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Drug driving now more frequent than drink driving, fleets warned

Date: 07 July 2021   |   Author: Sean Keywood

Drug driving is now more common than drink driving, and is often detected among those driving for work, fleet managers have been warned.

Speakers on a webinar organised by road safety charity Brake's Global Fleet Champions campaign said drug driving was an issue in which managers needed to take an active interest.

Ean Lewin, managing director of drug testing and training firm D.Tec International, highlighted statistics showing that across Cumbria, Cleveland, and Gwent police force areas in the run-up to Christmas 2020, incidents of drug driving had been two to three times more common than drink driving.

In addition, he said separate figures from Merseyside showed that 50% of those arrested for drug driving were driving for work or at work.

He said: "That was not targeted, that was just their officers seeing bad driving, stopping the driver and finding drugs.

"I find those figures quite shocking personally, and that's why, I say, we have to highlight the situation we are in now.

"Everybody out there accepts that drink driving is no longer socially acceptable, in fact it is downright dangerous. We have to get the message across that drug driving is just as bad and it is now more prolific."

Lewin added that drug driving appeared to have worsened in the wake of the Covid-19 pandemic.

He said: "We are way beyond the situation of [fleet managers] burying your head in the sand and not looking [for drug driving issues]. 

"The drug problem especially post-Covid is so specific, so damaging and prolific, that you really do need to start looking, find out who your problems are, and a big part of that is education and having a policy on which you base everything.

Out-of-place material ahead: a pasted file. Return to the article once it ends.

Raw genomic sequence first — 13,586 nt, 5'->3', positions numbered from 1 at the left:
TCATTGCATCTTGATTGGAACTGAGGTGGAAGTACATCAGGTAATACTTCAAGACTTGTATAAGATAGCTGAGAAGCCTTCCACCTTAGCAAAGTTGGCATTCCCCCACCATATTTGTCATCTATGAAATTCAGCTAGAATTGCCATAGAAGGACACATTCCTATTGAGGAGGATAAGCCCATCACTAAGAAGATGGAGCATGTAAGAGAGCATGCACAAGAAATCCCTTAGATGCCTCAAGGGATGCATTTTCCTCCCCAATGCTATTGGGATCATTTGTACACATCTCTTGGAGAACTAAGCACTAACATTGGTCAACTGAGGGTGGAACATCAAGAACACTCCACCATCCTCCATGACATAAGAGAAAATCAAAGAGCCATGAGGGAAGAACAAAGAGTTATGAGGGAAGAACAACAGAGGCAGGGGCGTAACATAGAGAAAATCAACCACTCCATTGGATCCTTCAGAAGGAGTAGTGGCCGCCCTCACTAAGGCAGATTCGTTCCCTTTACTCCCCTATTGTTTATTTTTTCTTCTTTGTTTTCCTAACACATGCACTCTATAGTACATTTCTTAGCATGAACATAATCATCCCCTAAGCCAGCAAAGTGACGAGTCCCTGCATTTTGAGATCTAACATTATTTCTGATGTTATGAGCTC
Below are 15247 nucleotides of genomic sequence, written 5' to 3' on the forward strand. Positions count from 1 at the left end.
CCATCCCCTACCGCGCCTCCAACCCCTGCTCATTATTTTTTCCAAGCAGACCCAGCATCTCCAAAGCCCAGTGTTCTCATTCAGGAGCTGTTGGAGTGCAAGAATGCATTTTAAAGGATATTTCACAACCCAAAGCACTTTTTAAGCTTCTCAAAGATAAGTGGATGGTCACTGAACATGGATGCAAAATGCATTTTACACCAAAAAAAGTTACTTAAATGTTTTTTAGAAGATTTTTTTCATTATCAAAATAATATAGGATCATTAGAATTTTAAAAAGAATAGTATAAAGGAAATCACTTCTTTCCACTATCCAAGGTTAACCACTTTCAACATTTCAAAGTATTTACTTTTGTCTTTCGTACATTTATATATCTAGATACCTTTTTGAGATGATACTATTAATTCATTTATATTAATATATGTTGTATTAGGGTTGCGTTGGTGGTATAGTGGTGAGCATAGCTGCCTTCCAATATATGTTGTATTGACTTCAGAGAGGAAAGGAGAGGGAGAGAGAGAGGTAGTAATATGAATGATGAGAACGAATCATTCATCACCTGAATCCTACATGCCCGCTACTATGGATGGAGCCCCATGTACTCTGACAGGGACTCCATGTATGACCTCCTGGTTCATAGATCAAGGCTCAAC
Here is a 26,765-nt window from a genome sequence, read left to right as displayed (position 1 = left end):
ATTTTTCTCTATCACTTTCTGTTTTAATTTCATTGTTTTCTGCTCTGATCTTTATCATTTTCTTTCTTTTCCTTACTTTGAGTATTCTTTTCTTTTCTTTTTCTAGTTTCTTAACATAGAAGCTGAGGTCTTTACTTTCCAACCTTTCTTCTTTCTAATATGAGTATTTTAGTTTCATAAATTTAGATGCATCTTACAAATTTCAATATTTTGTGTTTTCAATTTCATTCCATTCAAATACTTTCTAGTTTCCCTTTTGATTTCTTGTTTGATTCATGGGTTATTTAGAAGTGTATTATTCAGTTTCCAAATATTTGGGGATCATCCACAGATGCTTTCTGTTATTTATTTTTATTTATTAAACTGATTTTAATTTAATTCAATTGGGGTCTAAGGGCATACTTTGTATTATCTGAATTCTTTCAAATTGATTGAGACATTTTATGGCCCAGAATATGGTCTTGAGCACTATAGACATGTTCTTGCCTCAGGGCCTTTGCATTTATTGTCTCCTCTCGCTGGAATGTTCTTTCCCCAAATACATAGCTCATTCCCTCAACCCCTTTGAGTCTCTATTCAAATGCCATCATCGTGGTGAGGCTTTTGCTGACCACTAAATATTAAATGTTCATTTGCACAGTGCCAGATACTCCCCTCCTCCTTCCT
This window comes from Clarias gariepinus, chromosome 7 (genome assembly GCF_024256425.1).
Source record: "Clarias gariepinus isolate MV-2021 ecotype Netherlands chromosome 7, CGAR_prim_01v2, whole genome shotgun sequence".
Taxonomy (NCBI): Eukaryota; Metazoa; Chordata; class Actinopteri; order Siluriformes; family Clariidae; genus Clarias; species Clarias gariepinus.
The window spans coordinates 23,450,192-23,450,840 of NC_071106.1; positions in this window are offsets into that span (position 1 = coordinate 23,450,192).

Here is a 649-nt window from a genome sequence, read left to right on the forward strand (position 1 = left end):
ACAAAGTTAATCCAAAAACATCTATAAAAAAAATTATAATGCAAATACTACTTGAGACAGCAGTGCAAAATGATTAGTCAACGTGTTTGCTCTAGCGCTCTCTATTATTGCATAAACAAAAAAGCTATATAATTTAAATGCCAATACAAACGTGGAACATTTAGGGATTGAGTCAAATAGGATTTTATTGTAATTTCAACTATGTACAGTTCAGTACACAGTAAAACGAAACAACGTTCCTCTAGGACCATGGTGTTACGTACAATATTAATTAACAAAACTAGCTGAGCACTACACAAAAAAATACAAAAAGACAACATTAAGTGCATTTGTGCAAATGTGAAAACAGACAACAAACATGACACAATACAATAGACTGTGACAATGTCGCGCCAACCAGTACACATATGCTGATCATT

"All in all, it's to protect your fleet, to protect your employees, your drivers, and to protect yourselves." 

Lewin described the right approach as being 'policy, educate, deter, then detect', so as to deal with problems proactively before they might arise.

He said: "You must have [a policy], whether it's short or long, it needs to be there. I prefer ones that the employee can read, and understand the consequences - if that happens I'll be found out, detected, go through disciplinary and probably lose my job." 

As for training, Lewin said that programmes on the subject of drug driving needed to involve many different levels of the organisation concerned.

He said: "it's about bringing managers up to understanding what the problems are, [making] directors able to understand why they need to do this and put some resources behind it, and employees so they realise why not to do it in the first place." 

Freight Link Europe partner Lesley O'Brien said managers needed to be able to spot signs of employee drug problems: 

She said: "The real basics for me is being like an antenna. Looking, listening, making sure your management team also know how to look for the vital things. 

"It's great to have policies, but if policies just sit on the shelf it's absolutely no good. It's [about] living those policies, and for me being the eyes and ears, and having an open culture where people dare come forward and talk to you, and not having a blame culture either, [but] looking at the root issues."